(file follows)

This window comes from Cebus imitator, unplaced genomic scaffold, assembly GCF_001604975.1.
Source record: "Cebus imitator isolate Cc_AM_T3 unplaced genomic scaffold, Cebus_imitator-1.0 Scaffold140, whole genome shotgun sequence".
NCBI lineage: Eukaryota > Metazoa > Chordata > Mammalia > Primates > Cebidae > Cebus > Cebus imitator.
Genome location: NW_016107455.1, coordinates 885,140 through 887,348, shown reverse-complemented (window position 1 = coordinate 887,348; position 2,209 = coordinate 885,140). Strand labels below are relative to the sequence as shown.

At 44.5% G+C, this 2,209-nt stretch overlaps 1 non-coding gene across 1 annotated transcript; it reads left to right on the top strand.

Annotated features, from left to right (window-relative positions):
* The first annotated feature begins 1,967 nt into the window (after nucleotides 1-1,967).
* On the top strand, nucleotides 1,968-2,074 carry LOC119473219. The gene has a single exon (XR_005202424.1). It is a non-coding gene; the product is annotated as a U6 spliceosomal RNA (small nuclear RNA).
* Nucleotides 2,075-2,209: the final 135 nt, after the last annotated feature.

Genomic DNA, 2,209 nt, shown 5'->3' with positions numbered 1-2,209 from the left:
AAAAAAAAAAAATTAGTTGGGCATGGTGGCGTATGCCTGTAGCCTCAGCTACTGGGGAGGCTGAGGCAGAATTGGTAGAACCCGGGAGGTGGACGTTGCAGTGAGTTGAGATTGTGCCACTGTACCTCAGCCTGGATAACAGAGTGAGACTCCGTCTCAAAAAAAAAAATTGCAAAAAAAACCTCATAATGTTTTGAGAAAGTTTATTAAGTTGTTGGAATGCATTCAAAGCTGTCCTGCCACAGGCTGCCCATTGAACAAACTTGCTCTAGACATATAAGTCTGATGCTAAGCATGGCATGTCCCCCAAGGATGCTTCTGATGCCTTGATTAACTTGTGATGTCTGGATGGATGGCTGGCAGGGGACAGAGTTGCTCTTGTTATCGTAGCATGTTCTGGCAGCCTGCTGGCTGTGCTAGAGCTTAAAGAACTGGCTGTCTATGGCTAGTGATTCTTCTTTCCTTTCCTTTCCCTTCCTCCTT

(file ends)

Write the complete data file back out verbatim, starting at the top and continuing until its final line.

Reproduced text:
This window comes from Cebus imitator, unplaced genomic scaffold, assembly GCF_001604975.1.
Source record: "Cebus imitator isolate Cc_AM_T3 unplaced genomic scaffold, Cebus_imitator-1.0 Scaffold140, whole genome shotgun sequence".
NCBI lineage: Eukaryota > Metazoa > Chordata > Mammalia > Primates > Cebidae > Cebus > Cebus imitator.
Genome location: NW_016107455.1, coordinates 885,140 through 887,348, shown reverse-complemented (window position 1 = coordinate 887,348; position 2,209 = coordinate 885,140). Strand labels below are relative to the sequence as shown.

At 44.5% G+C, this 2,209-nt stretch overlaps 1 non-coding gene across 1 annotated transcript; it reads left to right on the top strand.

Annotated features, from left to right (window-relative positions):
* The first annotated feature begins 1,967 nt into the window (after nucleotides 1-1,967).
* On the top strand, nucleotides 1,968-2,074 carry LOC119473219. The gene has a single exon (XR_005202424.1). It is a non-coding gene; the product is annotated as a U6 spliceosomal RNA (small nuclear RNA).
* Nucleotides 2,075-2,209: the final 135 nt, after the last annotated feature.

Genomic DNA, 2,209 nt, shown 5'->3' with positions numbered 1-2,209 from the left:
AAAAAAAAAAAATTAGTTGGGCATGGTGGCGTATGCCTGTAGCCTCAGCTACTGGGGAGGCTGAGGCAGAATTGGTAGAACCCGGGAGGTGGACGTTGCAGTGAGTTGAGATTGTGCCACTGTACCTCAGCCTGGATAACAGAGTGAGACTCCGTCTCAAAAAAAAAAATTGCAAAAAAAACCTCATAATGTTTTGAGAAAGTTTATTAAGTTGTTGGAATGCATTCAAAGCTGTCCTGCCACAGGCTGCCCATTGAACAAACTTGCTCTAGACATATAAGTCTGATGCTAAGCATGGCATGTCCCCCAAGGATGCTTCTGATGCCTTGATTAACTTGTGATGTCTGGATGGATGGCTGGCAGGGGACAGAGTTGCTCTTGTTATCGTAGCATGTTCTGGCAGCCTGCTGGCTGTGCTAGAGCTTAAAGAACTGGCTGTCTATGGCTAGTGATTCTTCTTTCCTTTCCTTTCCCTTCCTCCTT